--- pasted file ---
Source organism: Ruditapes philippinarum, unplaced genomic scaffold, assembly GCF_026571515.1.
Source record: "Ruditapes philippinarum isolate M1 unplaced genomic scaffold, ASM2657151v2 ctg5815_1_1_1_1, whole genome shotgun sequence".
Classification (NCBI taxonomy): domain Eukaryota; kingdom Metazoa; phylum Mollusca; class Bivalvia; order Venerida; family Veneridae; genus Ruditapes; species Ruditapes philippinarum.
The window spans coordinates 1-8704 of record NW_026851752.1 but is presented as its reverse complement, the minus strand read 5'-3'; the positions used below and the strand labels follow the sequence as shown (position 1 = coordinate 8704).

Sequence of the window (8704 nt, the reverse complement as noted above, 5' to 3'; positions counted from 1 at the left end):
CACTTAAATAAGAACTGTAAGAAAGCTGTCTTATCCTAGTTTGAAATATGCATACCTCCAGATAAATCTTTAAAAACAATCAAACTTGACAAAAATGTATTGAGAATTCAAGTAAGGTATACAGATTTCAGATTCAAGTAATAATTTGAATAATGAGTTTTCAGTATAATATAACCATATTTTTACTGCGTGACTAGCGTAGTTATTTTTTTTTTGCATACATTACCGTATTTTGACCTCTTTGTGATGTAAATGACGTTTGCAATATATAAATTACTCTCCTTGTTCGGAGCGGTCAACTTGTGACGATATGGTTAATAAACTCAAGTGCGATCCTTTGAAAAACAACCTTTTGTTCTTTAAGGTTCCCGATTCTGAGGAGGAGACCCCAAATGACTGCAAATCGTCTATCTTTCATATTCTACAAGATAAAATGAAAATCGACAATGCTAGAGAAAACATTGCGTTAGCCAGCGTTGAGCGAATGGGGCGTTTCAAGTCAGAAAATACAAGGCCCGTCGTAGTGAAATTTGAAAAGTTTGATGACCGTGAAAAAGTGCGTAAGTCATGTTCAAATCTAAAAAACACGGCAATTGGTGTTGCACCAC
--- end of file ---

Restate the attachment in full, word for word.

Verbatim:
Source organism: Ruditapes philippinarum, unplaced genomic scaffold, assembly GCF_026571515.1.
Source record: "Ruditapes philippinarum isolate M1 unplaced genomic scaffold, ASM2657151v2 ctg5815_1_1_1_1, whole genome shotgun sequence".
Classification (NCBI taxonomy): domain Eukaryota; kingdom Metazoa; phylum Mollusca; class Bivalvia; order Venerida; family Veneridae; genus Ruditapes; species Ruditapes philippinarum.
The window spans coordinates 1-8704 of record NW_026851752.1 but is presented as its reverse complement, the minus strand read 5'-3'; the positions used below and the strand labels follow the sequence as shown (position 1 = coordinate 8704).

Sequence of the window (8704 nt, the reverse complement as noted above, 5' to 3'; positions counted from 1 at the left end):
CACTTAAATAAGAACTGTAAGAAAGCTGTCTTATCCTAGTTTGAAATATGCATACCTCCAGATAAATCTTTAAAAACAATCAAACTTGACAAAAATGTATTGAGAATTCAAGTAAGGTATACAGATTTCAGATTCAAGTAATAATTTGAATAATGAGTTTTCAGTATAATATAACCATATTTTTACTGCGTGACTAGCGTAGTTATTTTTTTTTTGCATACATTACCGTATTTTGACCTCTTTGTGATGTAAATGACGTTTGCAATATATAAATTACTCTCCTTGTTCGGAGCGGTCAACTTGTGACGATATGGTTAATAAACTCAAGTGCGATCCTTTGAAAAACAACCTTTTGTTCTTTAAGGTTCCCGATTCTGAGGAGGAGACCCCAAATGACTGCAAATCGTCTATCTTTCATATTCTACAAGATAAAATGAAAATCGACAATGCTAGAGAAAACATTGCGTTAGCCAGCGTTGAGCGAATGGGGCGTTTCAAGTCAGAAAATACAAGGCCCGTCGTAGTGAAATTTGAAAAGTTTGATGACCGTGAAAAAGTGCGTAAGTCATGTTCAAATCTAAAAAACACGGCAATTGGTGTTGCACCAC